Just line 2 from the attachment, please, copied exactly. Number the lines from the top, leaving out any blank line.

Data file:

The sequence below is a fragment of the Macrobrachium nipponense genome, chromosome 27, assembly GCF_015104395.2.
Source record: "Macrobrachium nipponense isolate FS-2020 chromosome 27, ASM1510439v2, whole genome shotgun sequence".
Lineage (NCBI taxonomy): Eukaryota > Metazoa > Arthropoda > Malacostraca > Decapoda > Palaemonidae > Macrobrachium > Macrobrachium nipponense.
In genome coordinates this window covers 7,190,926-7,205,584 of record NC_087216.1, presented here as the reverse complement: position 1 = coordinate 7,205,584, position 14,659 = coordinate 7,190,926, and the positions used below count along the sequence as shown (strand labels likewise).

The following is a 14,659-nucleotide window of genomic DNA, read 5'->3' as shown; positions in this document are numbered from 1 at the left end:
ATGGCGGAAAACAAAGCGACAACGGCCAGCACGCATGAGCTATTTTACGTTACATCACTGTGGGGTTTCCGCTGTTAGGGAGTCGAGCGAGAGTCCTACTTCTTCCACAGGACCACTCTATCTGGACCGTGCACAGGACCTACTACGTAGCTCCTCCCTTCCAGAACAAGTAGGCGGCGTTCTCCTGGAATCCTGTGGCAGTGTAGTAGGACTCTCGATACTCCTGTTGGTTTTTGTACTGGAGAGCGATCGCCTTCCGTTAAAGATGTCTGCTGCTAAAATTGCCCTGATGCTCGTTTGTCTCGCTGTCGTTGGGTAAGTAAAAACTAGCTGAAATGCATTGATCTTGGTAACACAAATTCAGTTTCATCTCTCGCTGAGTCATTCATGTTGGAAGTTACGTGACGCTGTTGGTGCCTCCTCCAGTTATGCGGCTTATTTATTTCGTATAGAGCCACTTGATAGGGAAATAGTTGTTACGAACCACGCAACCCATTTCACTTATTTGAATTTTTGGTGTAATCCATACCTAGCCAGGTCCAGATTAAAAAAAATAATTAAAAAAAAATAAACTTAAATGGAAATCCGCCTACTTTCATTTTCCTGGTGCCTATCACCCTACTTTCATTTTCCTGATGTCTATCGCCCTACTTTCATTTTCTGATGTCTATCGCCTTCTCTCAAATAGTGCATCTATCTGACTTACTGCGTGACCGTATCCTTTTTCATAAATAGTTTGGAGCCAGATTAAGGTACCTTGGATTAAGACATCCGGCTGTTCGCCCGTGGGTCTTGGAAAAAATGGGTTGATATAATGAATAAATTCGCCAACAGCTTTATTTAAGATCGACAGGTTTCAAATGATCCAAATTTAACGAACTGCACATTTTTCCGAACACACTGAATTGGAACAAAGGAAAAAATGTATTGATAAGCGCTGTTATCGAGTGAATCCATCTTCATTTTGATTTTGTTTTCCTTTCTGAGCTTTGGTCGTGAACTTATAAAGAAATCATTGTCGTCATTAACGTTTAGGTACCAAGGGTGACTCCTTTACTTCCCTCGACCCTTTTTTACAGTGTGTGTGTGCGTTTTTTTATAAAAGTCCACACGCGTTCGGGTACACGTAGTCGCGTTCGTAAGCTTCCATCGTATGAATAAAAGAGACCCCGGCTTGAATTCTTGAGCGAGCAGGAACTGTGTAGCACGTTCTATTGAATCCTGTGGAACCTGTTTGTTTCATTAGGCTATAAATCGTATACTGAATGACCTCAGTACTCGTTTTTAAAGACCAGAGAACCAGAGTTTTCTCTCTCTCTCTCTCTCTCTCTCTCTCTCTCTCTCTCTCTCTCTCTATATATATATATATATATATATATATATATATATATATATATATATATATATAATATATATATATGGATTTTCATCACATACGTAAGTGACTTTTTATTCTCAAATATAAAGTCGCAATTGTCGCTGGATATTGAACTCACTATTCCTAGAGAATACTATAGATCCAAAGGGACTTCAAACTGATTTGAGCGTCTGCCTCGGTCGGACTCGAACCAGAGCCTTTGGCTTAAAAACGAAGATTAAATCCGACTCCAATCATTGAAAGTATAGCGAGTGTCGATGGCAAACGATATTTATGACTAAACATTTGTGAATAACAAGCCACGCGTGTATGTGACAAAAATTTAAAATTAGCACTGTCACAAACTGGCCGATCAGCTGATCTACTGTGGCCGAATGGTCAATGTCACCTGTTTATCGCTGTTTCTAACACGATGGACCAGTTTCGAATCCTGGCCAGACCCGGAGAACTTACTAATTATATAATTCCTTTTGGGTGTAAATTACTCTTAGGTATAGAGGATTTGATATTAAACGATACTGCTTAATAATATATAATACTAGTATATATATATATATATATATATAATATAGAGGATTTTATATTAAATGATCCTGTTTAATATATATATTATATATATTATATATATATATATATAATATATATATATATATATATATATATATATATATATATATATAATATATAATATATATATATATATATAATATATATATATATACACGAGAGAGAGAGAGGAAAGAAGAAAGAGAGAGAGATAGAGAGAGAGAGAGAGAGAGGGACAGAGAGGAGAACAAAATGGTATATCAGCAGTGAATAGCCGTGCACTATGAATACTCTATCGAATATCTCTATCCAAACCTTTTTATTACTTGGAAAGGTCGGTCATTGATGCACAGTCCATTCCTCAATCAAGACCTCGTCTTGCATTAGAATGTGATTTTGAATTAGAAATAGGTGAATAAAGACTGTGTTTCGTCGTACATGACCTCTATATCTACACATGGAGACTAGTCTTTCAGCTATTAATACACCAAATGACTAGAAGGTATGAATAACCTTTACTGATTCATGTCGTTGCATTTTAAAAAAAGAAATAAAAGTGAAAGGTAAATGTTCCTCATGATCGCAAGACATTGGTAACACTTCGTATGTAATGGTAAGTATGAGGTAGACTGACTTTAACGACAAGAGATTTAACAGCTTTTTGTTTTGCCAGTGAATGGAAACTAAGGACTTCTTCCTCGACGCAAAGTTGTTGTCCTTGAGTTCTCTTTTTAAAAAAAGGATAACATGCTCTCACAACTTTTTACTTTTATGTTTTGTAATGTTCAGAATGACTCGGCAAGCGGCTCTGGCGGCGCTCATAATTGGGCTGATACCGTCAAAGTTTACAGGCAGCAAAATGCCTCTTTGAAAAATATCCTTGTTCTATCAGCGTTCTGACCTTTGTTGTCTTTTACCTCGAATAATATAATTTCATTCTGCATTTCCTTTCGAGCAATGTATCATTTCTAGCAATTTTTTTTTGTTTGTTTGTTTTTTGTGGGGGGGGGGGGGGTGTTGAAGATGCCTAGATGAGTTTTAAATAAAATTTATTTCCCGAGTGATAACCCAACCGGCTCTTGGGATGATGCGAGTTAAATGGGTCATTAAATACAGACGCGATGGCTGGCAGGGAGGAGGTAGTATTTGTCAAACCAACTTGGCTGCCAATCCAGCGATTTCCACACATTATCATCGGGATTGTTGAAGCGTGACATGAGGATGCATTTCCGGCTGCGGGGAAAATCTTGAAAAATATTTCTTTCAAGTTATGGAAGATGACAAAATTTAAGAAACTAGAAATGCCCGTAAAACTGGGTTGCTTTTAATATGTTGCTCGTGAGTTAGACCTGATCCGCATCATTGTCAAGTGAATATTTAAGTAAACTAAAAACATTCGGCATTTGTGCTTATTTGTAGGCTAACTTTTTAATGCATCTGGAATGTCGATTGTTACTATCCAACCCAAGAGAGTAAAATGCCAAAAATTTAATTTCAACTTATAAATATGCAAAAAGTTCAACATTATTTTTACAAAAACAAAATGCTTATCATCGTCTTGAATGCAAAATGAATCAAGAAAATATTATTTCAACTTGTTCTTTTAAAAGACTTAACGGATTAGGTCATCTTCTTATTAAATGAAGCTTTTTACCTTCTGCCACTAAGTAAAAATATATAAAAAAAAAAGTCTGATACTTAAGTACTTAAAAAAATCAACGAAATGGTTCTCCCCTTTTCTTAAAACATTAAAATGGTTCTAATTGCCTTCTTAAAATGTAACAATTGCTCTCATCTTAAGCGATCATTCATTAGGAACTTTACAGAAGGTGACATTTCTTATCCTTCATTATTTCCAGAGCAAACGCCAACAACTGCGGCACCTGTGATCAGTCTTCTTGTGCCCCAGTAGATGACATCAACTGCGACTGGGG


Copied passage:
Source record: "Macrobrachium nipponense isolate FS-2020 chromosome 27, ASM1510439v2, whole genome shotgun sequence".